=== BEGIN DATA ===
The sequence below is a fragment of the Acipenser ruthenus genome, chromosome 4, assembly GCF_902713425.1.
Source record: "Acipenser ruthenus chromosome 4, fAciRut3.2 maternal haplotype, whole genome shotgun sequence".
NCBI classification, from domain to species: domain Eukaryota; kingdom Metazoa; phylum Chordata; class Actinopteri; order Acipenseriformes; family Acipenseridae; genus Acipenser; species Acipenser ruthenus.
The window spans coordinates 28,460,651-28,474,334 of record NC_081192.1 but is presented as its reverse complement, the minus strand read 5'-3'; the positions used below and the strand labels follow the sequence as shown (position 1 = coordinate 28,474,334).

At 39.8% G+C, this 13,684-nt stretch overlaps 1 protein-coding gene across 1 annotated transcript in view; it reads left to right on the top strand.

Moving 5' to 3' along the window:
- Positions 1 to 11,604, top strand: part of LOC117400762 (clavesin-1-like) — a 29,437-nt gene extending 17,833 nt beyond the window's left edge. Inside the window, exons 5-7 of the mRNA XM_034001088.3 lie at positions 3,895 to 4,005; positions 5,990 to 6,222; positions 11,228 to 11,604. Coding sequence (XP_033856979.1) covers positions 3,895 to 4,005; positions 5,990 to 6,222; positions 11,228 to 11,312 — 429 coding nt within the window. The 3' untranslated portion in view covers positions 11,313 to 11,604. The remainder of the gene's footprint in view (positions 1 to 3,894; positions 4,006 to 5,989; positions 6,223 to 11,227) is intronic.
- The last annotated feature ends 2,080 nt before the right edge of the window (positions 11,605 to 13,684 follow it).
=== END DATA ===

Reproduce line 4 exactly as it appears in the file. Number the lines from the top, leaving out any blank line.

The window spans coordinates 28,460,651-28,474,334 of record NC_081192.1 but is presented as its reverse complement, the minus strand read 5'-3'; the positions used below and the strand labels follow the sequence as shown (position 1 = coordinate 28,474,334).